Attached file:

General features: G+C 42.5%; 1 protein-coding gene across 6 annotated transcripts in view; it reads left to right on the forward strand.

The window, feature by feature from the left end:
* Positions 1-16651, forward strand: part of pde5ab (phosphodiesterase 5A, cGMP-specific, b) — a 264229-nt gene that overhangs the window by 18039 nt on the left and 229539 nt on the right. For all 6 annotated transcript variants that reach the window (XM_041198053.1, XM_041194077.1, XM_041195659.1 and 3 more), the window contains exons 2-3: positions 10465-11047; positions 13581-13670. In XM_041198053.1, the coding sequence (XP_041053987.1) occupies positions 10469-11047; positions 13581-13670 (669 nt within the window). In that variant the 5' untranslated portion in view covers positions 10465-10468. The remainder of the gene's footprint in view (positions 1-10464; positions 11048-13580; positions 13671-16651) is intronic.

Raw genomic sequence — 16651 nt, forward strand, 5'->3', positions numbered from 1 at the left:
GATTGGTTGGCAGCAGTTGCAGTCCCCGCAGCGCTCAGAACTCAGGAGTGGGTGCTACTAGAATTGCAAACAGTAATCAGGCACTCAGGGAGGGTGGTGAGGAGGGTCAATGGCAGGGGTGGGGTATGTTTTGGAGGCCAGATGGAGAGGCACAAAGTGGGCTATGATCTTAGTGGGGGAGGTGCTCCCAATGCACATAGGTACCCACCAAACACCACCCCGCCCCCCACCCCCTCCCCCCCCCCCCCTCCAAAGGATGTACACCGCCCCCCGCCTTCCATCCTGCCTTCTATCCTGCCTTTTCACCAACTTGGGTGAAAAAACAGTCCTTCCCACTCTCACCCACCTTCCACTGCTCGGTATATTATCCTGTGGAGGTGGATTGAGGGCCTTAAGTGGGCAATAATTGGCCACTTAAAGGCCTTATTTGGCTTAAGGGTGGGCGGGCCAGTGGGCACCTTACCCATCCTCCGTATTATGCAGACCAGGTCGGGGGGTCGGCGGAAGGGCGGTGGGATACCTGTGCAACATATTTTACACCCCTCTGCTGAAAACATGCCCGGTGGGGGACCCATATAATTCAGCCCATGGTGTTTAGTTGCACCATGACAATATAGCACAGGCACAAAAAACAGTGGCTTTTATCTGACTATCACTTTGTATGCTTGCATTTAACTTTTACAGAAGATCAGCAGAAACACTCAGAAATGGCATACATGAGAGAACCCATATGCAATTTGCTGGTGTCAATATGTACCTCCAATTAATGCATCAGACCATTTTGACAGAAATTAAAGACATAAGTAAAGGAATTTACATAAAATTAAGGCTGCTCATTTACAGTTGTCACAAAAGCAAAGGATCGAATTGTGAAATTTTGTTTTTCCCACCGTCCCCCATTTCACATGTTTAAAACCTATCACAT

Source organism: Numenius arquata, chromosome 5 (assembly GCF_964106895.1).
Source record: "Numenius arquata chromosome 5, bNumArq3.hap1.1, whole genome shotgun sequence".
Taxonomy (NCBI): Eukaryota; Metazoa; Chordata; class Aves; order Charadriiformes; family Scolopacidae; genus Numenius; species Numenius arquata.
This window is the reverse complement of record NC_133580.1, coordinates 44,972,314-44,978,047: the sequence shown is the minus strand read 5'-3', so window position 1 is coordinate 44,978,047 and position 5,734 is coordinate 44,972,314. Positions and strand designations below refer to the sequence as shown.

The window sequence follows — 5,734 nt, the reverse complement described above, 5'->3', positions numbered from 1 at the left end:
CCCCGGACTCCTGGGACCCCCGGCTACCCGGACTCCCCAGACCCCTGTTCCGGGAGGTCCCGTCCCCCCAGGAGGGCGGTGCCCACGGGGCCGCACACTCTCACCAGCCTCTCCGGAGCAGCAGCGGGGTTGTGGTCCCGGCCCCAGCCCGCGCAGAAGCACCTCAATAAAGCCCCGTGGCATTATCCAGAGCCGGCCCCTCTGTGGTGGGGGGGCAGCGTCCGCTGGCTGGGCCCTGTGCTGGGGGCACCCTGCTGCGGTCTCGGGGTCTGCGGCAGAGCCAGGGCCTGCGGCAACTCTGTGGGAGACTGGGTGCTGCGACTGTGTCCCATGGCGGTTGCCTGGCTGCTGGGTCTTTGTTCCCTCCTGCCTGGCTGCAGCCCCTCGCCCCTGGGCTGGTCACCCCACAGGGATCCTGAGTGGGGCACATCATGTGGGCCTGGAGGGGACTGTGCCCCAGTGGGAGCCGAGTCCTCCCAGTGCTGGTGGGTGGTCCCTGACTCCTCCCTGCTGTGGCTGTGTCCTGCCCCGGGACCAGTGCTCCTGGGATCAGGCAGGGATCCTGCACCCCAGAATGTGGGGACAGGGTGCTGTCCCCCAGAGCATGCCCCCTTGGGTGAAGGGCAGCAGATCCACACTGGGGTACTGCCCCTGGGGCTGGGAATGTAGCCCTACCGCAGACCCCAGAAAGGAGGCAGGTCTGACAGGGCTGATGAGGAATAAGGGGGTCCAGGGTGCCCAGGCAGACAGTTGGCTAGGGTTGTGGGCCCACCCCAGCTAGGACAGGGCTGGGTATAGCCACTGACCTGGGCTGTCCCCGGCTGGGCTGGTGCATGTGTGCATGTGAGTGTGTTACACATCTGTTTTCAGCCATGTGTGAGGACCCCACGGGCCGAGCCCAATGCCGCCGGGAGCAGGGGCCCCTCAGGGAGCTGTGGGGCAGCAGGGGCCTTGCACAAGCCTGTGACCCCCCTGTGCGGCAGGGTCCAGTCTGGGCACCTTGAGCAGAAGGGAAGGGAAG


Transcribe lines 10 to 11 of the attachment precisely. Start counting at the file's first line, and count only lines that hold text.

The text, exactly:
The window sequence follows — 5,734 nt, the reverse complement described above, 5'->3', positions numbered from 1 at the left end:
CCCCGGACTCCTGGGACCCCCGGCTACCCGGACTCCCCAGACCCCTGTTCCGGGAGGTCCCGTCCCCCCAGGAGGGCGGTGCCCACGGGGCCGCACACTCTCACCAGCCTCTCCGGAGCAGCAGCGGGGTTGTGGTCCCGGCCCCAGCCCGCGCAGAAGCACCTCAATAAAGCCCCGTGGCATTATCCAGAGCCGGCCCCTCTGTGGTGGGGGGGCAGCGTCCGCTGGCTGGGCCCTGTGCTGGGGGCACCCTGCTGCGGTCTCGGGGTCTGCGGCAGAGCCAGGGCCTGCGGCAACTCTGTGGGAGACTGGGTGCTGCGACTGTGTCCCATGGCGGTTGCCTGGCTGCTGGGTCTTTGTTCCCTCCTGCCTGGCTGCAGCCCCTCGCCCCTGGGCTGGTCACCCCACAGGGATCCTGAGTGGGGCACATCATGTGGGCCTGGAGGGGACTGTGCCCCAGTGGGAGCCGAGTCCTCCCAGTGCTGGTGGGTGGTCCCTGACTCCTCCCTGCTGTGGCTGTGTCCTGCCCCGGGACCAGTGCTCCTGGGATCAGGCAGGGATCCTGCACCCCAGAATGTGGGGACAGGGTGCTGTCCCCCAGAGCATGCCCCCTTGGGTGAAGGGCAGCAGATCCACACTGGGGTACTGCCCCTGGGGCTGGGAATGTAGCCCTACCGCAGACCCCAGAAAGGAGGCAGGTCTGACAGGGCTGATGAGGAATAAGGGGGTCCAGGGTGCCCAGGCAGACAGTTGGCTAGGGTTGTGGGCCCACCCCAGCTAGGACAGGGCTGGGTATAGCCACTGACCTGGGCTGTCCCCGGCTGGGCTGGTGCATGTGTGCATGTGAGTGTGTTACACATCTGTTTTCAGCCATGTGTGAGGACCCCACGGGCCGAGCCCAATGCCGCCGGGAGCAGGGGCCCCTCAGGGAGCTGTGGGGCAGCAGGGGCCTTGCACAAGCCTGTGACCCCCCTGTGCGGCAGGGTCCAGTCTGGGCACCTTGAGCAGAAGGGAAGGGAAG